Small Businesses in Kenya are Struggling to Survive the Coronavirus Crisis

July 28, 2020

The world has been affected by the coronavirus outbreak to an unprecedented extent. To curb the spread of the infection that has already taken hundreds of thousands of lives worldwide, governments are imposing various lockdowns and travel restrictions on their citizens. This has put a stop to many economic activities and has led to a spike in unemployment all over the globe. Travel, tourism, and hospitality sectors have been hit the hardest but many other small businesses are suffering the consequences as they simply don’t have the funds to keep going. Unfortunately, the situation is sadly no different on the African continent. Take a look below for more details and some useful advice that could inform small business owners during these times of economic strife and uncertainty.

What is the current situation in Africa?

The recent African Management Institute (AMI) survey shows that 87% of small businesses fear that they might not be able to survive the COVID-19 crisis. 67% have stated that their companies have been affected by curfews, lockdowns, and social distancing. What is more, 62% of SME owners have said that this pandemic made a big impact on customer demand while 49% claim that their product supply has been affected to a great degree.

The World Travel & Tourism Council (WTTC) figures show that Africa is expected to lose over 7.5 million jobs and the UN predicts that the coronavirus could cause almost half of all jobs on the continent to be lost.

The aforementioned AMI survey also emphasizes the need for liquidity that Africa’s small businesses have. Over 75% of entrepreneurs think that a loan could help them survive while more than 50% believe that a small loan no bigger than Ksh5.4m ($50,000) could be what makes the difference when it comes to surviving this whole ordeal.

What can Kenyan SMEs do to survive COVID-19?

Small businesses are vital for job creation and growth so protecting them during these difficult times should be of the highest importance. While some have, unfortunately, been forced to close down, there are still those that are doing their best to survive. What can these Kenyan SMEs do? Here are some key strategies that might help.

Rely on technology to keep the business going

In case a lockdown is in place and a certain business is not deemed essential, a company will simply not be able to operate. However, some businesses have the opportunity to make the most of current technology and keep working from home. Technology is very advanced nowadays and the employees can work remotely to solve any issues the customers might be having. This might also result in lower overhead costs for the company thus saving them some money, an essential element for going forward. Of course, not all kinds of businesses can operate remotely, but those that can, should embrace this aspect of technology to stay afloat.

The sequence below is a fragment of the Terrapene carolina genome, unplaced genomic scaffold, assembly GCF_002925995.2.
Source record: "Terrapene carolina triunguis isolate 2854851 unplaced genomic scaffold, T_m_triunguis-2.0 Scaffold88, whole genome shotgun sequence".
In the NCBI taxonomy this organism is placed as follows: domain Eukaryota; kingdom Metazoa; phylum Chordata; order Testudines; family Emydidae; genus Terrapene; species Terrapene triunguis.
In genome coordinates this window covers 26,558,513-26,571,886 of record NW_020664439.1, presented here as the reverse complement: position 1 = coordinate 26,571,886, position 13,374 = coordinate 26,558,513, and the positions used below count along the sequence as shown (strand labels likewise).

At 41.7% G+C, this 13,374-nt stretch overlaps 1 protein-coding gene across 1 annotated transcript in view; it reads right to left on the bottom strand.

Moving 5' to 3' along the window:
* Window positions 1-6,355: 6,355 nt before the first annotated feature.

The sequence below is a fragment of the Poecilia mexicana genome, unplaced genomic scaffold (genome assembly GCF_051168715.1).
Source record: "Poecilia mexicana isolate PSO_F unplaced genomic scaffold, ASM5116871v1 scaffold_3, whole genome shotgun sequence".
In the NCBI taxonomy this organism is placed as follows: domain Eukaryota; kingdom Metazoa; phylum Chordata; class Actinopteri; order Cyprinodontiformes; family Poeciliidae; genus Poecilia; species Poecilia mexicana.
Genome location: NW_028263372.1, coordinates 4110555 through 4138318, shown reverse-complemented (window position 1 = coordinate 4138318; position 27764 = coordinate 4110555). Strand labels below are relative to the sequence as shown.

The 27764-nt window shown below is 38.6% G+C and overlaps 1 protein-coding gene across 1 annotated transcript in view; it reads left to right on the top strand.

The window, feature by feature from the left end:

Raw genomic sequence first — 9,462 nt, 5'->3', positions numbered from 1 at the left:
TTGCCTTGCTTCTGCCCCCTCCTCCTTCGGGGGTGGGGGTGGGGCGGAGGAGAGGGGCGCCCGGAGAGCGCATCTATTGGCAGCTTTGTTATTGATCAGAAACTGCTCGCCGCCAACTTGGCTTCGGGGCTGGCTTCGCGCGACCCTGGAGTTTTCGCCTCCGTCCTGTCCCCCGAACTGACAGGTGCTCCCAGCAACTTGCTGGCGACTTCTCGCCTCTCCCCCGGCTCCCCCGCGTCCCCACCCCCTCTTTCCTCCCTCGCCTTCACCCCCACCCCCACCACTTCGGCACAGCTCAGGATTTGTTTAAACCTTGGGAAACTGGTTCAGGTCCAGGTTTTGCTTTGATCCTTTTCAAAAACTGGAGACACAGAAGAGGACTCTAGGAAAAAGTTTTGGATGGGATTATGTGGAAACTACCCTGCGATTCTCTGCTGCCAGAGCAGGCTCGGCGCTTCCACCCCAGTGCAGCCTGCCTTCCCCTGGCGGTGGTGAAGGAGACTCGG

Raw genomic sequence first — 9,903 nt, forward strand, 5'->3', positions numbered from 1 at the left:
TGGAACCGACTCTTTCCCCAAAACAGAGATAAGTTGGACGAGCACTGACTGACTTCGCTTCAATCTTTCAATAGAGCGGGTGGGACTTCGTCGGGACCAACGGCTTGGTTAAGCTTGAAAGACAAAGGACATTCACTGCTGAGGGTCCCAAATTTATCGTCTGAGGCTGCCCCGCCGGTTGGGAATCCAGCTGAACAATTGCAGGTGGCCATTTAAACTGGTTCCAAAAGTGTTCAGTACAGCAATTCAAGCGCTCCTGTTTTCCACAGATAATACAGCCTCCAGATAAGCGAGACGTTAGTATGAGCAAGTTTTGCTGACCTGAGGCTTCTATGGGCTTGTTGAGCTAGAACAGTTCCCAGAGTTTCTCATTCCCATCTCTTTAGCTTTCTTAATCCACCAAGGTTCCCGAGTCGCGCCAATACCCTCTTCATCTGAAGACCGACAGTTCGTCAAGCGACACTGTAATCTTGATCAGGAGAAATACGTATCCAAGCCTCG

Look for ways to retain your existing clients and reach a new audience

Something else Kenyan businesses need to do is look for a strategy that will help them keep their existing clients loyal. There are many ways to do such a thing and they can even follow the example of various South African companies when it comes to this. For instance, online casinos in South Africa know the importance of retaining their customers, which is why they provide many offers to their clients. One such offer is what’s called a loyalty bonus that rewards those players that play on a regular basis. In a similar vein, retail stores and restaurants in Kenya can consider offering their frequent customers vouchers, discounts, or some other type of gift and, in that way, turn them into loyal customers. Then, adjusting their marketing strategy is also a great way to not only keep the existing audience but reach a new one as well, as it can show people how devoted they are to fighting the coronavirus and staying safe.

Get in touch with their suppliers and creditors

Various businesses have suppliers that are necessary for running a company. If these suppliers go out of business, it’s critical to find new ones who can meet the same demand and provide products of the same quality. Likewise, banks, landlords and other creditors also need to be contacted to work out a payment schedule and see whether it is flexible. Seeing as how they also benefit from a business’s success, they might be willing to reevaluate their payment terms and conditions.

Better understand the government plans

Another step Kenyan SMEs should take in these uncertain times is closely follow what the government has planned. It is quite possible that it is offering a reduction of the turnover tax, loans, relief packages, or some other kind of financial support. It’s vital for small business owners to look into these measures and the requirements they need to meet in order to receive help.

This is not an easy situation that the world has found itself in. Many global systems will need to adapt and change in order to minimise the effects this crisis has had on all aspects of society. Even though small businesses are not in an enviable position, there are still ways how they can pull through and continue to operate long after this pandemic has passed.

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